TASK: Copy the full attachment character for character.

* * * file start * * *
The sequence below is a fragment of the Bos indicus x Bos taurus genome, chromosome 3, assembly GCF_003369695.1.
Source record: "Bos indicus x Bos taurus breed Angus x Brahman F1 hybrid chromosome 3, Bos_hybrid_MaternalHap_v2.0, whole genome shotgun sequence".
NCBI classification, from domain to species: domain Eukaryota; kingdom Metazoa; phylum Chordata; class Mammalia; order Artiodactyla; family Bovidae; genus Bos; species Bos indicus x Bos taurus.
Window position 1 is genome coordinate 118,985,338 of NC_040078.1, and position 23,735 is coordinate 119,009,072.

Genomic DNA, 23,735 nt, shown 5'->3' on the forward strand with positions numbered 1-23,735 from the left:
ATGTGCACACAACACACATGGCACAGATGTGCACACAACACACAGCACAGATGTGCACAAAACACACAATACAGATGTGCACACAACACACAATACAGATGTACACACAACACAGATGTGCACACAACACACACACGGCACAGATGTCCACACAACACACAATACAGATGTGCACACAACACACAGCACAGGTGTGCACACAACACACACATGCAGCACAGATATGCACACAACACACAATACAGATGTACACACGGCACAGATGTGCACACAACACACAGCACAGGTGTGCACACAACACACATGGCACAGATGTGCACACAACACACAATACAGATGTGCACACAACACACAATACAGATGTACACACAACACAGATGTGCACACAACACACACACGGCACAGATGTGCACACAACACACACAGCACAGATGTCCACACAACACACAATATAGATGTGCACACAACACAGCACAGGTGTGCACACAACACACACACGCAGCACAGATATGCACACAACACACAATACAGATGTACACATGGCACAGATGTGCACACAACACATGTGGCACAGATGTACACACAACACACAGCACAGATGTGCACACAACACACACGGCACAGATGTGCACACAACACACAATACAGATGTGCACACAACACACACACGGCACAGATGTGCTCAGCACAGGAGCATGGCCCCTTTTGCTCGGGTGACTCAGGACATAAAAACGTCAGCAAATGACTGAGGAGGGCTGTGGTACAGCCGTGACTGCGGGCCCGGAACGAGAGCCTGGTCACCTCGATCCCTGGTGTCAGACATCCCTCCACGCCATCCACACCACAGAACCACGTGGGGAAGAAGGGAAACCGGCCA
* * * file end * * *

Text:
The sequence below is a fragment of the Bos indicus x Bos taurus genome, chromosome 3, assembly GCF_003369695.1.
Source record: "Bos indicus x Bos taurus breed Angus x Brahman F1 hybrid chromosome 3, Bos_hybrid_MaternalHap_v2.0, whole genome shotgun sequence".
NCBI classification, from domain to species: domain Eukaryota; kingdom Metazoa; phylum Chordata; class Mammalia; order Artiodactyla; family Bovidae; genus Bos; species Bos indicus x Bos taurus.
Window position 1 is genome coordinate 118,985,338 of NC_040078.1, and position 23,735 is coordinate 119,009,072.

Genomic DNA, 23,735 nt, shown 5'->3' on the forward strand with positions numbered 1-23,735 from the left:
ATGTGCACACAACACACATGGCACAGATGTGCACACAACACACAGCACAGATGTGCACAAAACACACAATACAGATGTGCACACAACACACAATACAGATGTACACACAACACAGATGTGCACACAACACACACACGGCACAGATGTCCACACAACACACAATACAGATGTGCACACAACACACAGCACAGGTGTGCACACAACACACACATGCAGCACAGATATGCACACAACACACAATACAGATGTACACACGGCACAGATGTGCACACAACACACAGCACAGGTGTGCACACAACACACATGGCACAGATGTGCACACAACACACAATACAGATGTGCACACAACACACAATACAGATGTACACACAACACAGATGTGCACACAACACACACACGGCACAGATGTGCACACAACACACACAGCACAGATGTCCACACAACACACAATATAGATGTGCACACAACACAGCACAGGTGTGCACACAACACACACACGCAGCACAGATATGCACACAACACACAATACAGATGTACACATGGCACAGATGTGCACACAACACATGTGGCACAGATGTACACACAACACACAGCACAGATGTGCACACAACACACACGGCACAGATGTGCACACAACACACAATACAGATGTGCACACAACACACACACGGCACAGATGTGCTCAGCACAGGAGCATGGCCCCTTTTGCTCGGGTGACTCAGGACATAAAAACGTCAGCAAATGACTGAGGAGGGCTGTGGTACAGCCGTGACTGCGGGCCCGGAACGAGAGCCTGGTCACCTCGATCCCTGGTGTCAGACATCCCTCCACGCCATCCACACCACAGAACCACGTGGGGAAGAAGGGAAACCGGCCA